Hello there, trust you are good!

I will like to continue the post on electrolytes in the body, which I started in my previous post. In case you missed it, kindly read it here (it is actually helpful).

The next electrolyte I’d be talking about is Potassium.

POTASSIUM (K+) is a major positive ion (cation) found in the cells. A normal level of Potassium is needed to maintain regular cell function.

FUNCTION: Potassium regulates the heartbeat, and helps in contraction and relaxation of the muscles (especially the muscle cells of the heart).

NORMAL K+ LEVEL: The normal potassium level is within 3.5-5.0mmol/L (according to Mayo clinic). And a daily adult recommended intake of 90 mmol per day by World Health Organization.


Hyperkalemia (very high Potassium levels in the blood): Excess levels or abnormal increase in Potassium (levels above 6mmol/L 6.1 mEq/L.) are usually as a result of kidney malfunction (kidney helps in the excretion of Potassium) or some medications (majorly antihypertensive) and other systemic diseases (such as Diabetes type 1) which can increase the amount of potassium in the blood.  Increase in potassium level can result in irregular heartbeats and when it is not controlled it may lead to fatal medical conditions. Symptoms of increased potassium are: muscle cramps, fatigue, irregular heartbeats etc.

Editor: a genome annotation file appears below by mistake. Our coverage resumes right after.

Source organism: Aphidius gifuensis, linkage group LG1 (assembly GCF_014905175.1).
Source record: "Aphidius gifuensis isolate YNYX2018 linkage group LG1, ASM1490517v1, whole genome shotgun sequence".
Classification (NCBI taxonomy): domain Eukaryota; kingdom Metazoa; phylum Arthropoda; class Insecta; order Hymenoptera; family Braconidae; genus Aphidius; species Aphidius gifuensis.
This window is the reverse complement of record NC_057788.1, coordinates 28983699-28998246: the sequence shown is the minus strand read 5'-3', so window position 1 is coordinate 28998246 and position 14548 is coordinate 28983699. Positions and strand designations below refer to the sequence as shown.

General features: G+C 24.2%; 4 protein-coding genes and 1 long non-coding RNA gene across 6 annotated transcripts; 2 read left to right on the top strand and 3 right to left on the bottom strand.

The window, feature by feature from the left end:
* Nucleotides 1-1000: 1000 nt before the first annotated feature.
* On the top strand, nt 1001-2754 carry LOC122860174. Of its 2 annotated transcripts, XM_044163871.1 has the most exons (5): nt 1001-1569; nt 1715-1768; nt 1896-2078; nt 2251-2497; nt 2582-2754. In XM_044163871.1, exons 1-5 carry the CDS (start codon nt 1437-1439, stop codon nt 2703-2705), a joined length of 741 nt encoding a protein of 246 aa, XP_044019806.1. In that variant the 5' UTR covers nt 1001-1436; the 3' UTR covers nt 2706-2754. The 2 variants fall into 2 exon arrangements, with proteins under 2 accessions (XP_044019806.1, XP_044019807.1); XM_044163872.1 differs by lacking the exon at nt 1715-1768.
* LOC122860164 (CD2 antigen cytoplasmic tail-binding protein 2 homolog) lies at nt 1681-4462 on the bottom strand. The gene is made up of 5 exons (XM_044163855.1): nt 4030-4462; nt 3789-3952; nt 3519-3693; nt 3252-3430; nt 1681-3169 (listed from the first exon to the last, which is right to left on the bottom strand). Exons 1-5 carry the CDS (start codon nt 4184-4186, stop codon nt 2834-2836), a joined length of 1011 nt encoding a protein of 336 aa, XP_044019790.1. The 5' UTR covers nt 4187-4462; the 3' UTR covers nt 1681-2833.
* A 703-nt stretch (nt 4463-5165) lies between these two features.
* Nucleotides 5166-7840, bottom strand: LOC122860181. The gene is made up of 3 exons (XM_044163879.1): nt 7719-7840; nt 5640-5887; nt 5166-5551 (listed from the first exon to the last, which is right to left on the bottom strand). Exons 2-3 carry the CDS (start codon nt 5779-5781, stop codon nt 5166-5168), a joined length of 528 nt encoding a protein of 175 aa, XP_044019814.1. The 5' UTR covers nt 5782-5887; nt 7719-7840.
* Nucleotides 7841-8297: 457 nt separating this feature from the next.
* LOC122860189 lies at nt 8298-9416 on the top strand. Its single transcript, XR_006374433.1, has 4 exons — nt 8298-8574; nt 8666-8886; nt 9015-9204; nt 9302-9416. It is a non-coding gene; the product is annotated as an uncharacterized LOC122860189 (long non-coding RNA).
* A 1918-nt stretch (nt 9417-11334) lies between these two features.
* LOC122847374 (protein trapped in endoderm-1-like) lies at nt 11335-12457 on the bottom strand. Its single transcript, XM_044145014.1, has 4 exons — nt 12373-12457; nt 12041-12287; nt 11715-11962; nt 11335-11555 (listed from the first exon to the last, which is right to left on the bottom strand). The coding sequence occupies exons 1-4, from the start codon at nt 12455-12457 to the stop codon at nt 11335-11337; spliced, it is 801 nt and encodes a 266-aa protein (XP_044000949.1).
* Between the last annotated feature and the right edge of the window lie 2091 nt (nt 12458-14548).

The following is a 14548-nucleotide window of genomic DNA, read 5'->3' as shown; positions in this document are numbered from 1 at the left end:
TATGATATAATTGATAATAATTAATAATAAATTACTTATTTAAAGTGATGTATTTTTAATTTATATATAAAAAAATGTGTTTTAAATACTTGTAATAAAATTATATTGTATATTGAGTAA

Hypokalemia (very low Potassium levels in the blood):   This occurs when there is severe reduction in the amount of Potassium in the body cells (below 3.5 mmol/L) often caused by kidney disease, excessive sweating, vomiting and diarrhea. It can result in abnormal heart rhythm and severe muscle weakness. Some of the symptoms of Hypokalemia are  weakness, fatigue, constipation, muscle cramps, and palpitations. When levels further drop below 2.5mmol/L, it becomes life threatening and complications such as paralysis, respiratory failure, muscle breakdown can occur.


There are several sources of potassium I wrote about in a previous post such as Bananas.

Kindly share with friends if you found this article helpful.


Adenike Oladimeji

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